Western Media

One of the first Western media references to Asaib Ahl al-Haq (AAH) appeared in a September 2008 Long War Journal report. Author Bill Roggio introduced AAH as a “little-known Shia terror group,” reporting that AAH allegedly “receives funding, training, weapons and even direction from the [Iranian] Qods Force.”Bill Roggio, “US detains 7 League of the Righteous operatives in Iraq,” Long War Journal, September 1, 2008, http://www.longwarjournal.org/archives/2008/09/us_detains_seven_lea.php. Soon after, a New York Times report from November 2008 referred to “armed militias that the Americans say are being trained by Iran,” specifically citing “Asa’ib ahl al-Haq, or Bands of Right,” but did not discuss the group’s violence towards U.S. troops.Campbell Robertson and Suadad al-Salhy, “Cleric Calls for Resistance to U.S. Presence in Iraq,” New York Times, November 14, 2008, http://www.nytimes.com/2008/11/15/world/middleeast/15iraq.html?_r=0.

Before 2008, Western media did not mention AAH by name, though they did reference AAH activity. In these cases, news outlets would often attribute AAH attacks solely to Iran and its external military branch, the IRGC Quds Force.Bill Roggio, “The Karbala attack and the IRGC,” Long War Journal, January 26, 2007, http://www.longwarjournal.org/archives/2007/01/the_karbala_attack_a.php; James Glanz and Mark Mazzetti, “Iran May Have Trained Attackers That Killed 5 American Soldiers, U.S. and Iraqis Say,” New York Times, January 31, 2007, http://www.nytimes.com/2007/01/31/world/middleeast/31karbala.html?_r=0. A May 2007 New York Times report on Peter Moore’s kidnapping, for example, failed to implicate AAH.David S. Cloud, “Raids in Baghdad Follow Kidnappings,” New York Times, May 30, 2007, http://www.nytimes.com/2007/05/30/world/middleeast/30cnd-iraq.html?_r=0.

In early 2009, the Daily Telegraph and New York Times released reports that introduced AAH as the alleged suspect in the May 2007 kidnapping. The Telegraph wrote in March 2009 that “Coalition leaders believe the abduction was the work of a group known as Asaib Ahl al-Haq, or League of the Righteous, which is one of two major militias operating in Iraq that are believed to be backed by Iran.”“British hostage video sent to embassy,” Daily Telegraph (London), March 22, 2009, http://www.telegraph.co.uk/news/5033155/British-hostage-video-sent-to-embassy.html. Reports on Peter Moore and his body guards at this time tended to focus more on the kidnapped individuals and less on AAH.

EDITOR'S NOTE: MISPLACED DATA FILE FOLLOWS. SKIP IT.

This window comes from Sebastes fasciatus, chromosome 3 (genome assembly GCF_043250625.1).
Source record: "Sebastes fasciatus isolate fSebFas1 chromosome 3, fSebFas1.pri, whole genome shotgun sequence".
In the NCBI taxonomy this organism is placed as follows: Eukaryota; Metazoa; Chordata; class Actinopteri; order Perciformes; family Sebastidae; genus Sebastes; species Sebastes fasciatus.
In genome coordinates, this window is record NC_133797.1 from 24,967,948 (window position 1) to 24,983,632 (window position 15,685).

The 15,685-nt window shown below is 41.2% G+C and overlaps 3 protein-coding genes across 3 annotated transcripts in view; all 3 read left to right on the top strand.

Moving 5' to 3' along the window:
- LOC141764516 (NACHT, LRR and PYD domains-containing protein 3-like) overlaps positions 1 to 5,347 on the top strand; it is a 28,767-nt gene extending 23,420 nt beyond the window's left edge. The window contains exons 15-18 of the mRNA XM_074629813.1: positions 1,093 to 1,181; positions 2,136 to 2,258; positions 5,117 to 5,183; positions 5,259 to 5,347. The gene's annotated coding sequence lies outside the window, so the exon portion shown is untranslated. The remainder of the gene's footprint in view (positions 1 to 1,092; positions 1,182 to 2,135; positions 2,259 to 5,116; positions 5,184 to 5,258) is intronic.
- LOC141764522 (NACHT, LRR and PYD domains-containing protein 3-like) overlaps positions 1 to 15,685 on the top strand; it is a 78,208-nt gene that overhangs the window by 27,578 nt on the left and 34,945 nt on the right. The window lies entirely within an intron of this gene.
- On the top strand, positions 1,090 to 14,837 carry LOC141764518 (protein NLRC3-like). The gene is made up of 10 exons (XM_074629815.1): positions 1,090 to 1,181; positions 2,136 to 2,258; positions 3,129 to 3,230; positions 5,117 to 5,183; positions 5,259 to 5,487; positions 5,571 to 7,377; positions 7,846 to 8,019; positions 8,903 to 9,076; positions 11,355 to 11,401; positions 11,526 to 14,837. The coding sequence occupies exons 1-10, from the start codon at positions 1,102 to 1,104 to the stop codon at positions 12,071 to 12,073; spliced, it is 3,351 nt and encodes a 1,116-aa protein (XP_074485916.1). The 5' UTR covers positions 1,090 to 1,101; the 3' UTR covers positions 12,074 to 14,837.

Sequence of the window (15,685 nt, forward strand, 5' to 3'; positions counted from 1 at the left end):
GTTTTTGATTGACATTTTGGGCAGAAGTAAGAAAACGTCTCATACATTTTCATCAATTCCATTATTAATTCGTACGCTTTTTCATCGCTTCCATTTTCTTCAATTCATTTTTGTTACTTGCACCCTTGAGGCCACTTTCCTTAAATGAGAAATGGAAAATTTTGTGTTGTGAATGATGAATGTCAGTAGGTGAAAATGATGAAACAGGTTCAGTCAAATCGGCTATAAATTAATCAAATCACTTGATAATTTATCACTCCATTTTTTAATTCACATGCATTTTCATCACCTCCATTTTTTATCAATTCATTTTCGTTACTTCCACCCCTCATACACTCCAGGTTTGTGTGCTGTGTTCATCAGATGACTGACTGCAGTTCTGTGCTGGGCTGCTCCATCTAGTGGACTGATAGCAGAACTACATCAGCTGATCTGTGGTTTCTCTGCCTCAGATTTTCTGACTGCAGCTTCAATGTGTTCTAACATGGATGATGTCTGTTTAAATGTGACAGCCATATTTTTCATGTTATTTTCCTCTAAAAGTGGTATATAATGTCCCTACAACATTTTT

Some Western media reports, however, failed to implicate AAH overtly in the kidnapping. A March 2009 New York Times piece reported AAH’s spokesman’s appearance in a video in which he mentioned Peter Moore and revealed details about a possible prisoner exchange. However, it made no explicit statement on AAH’s responsibility in the kidnapping. The article did implicate Qais al-Khazali and his brother Laith al-Khazali in the 2007 murder of five American soldiers in Karbala, Iraq, but did not mention their roles within AAH.Alissa J. Rubin, “Britons, Held for 2 Years, May Be Freed in Exchange,” New York Times, March 27, 2009, http://www.nytimes.com/2009/03/28/world/worldspecial/28iraq.html.

Even as Peter Moore’s bodyguards were reported murdered, Western media failed to catch on to AAH and the threat it posed. A Telegraph report in June 2009 on the death of two of Moore’s body guards carried no reference to AAH. The report simply hinted at the involvement of Shiite captors: “Within hours the kidnappers demanded the release of nine Shia militiamen held by coalition forces.”Sean Rayment and Damien McElroy, “British hostages in Iraq named after bodies found,” Daily Telegraph (London), June 21, 2009, http://www.telegraph.co.uk/news/worldnews/middleeast/iraq/5594701/British-hostages-in-Iraq-named-after-bodies-found.html. However, a New York Times article on June 29, 2009 did report that “the Leagues of Righteousness” (another name for AAH) was responsible for the kidnapping. There was no analysis of the group.John F. Burns, “Britain Says It Fears 2 Hostages in Iraq Are Dead,” New York Times, July 29, 2009, http://www.nytimes.com/2009/07/30/world/europe/30britain.html.

During the last few months of the U.S. withdrawal from Iraq, Western media began to increase their coverage of AAH but did not blatantly condemn the group. A New York Times article in August 2009 highlighted the chance for resolution between the Iraqi government and AAH. Authors Rod Nordland and Sam Dagher quoted the American military commander in Iraq, General Odierno, as saying, “This is about reconciliation. We believe Asa’ib al-Haq has taken initial steps to reconcile with the government of Iraq.” Nordland and Dagher also reported that the American military would release AAH militants from U.S. custody, “even though the military still believed that they were responsible for attacks that killed Americans.”Rod Nordland and Sam Dagher, “U.S. Will Release More Members of an Iraqi Militia,” New York Times, August 17, 2009, http://www.nytimes.com/2009/08/18/world/middleeast/18iraq.html.